Were the Republicans denouncing Omar even sincerely opposed to anti-Semitism, they would not support Donald Trump. Trump, after all, in 2013 tweeted that “I’m much smarter than Jonathan Leibowitz—I mean Jon Stewart.”
He ran for president on a slogan laden with anti-Semitic associations from the 1930s: “America First.” In 2015 he told a Jewish audience that “You’re not gonna support me because I don’t want your money… you don’t want to give me money, but that’s ok, you want to control your own politicians that’s fine.”
In 2016 he retweeted an image of Hillary Clinton surrounded by money and a Jewish star. He closed his presidential campaign with an ad that showed three Jews—Janet Yellen, Lloyd Blankfein and George Soros—alongside language about “global special interests” that “control the levers of power in Washington.”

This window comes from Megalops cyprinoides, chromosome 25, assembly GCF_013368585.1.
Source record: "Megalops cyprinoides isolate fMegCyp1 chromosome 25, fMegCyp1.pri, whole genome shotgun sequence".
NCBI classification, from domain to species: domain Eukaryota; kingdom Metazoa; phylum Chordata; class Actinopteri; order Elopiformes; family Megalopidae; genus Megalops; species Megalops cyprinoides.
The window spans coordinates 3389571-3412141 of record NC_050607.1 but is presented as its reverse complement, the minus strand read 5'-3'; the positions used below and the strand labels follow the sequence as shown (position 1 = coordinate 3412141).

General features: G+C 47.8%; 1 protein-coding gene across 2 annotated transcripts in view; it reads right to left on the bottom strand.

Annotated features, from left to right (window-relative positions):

In 2017, he said there were “very fine people” among the neo-Nazis who marched in Charlottesville. And in 2018, his racist fear mongering about a caravan of Central American migrants provoked a Pittsburgh man to commit the worst anti-Semitic atrocity in American history. Unlike Omar, he has not apologized for any of this.
If you denounce Ilhan Omar but support Donald Trump, you don’t really oppose bigotry. You don’t even really oppose anti-Semitism. What you oppose is criticism of Israel. That’s the real reason Republicans are so much more outraged by Omar’s tweets than by Trump’s. They’re not trying to police bigotry or even anti-Semitism. They’re using anti-Semitism to police the American debate about Israel.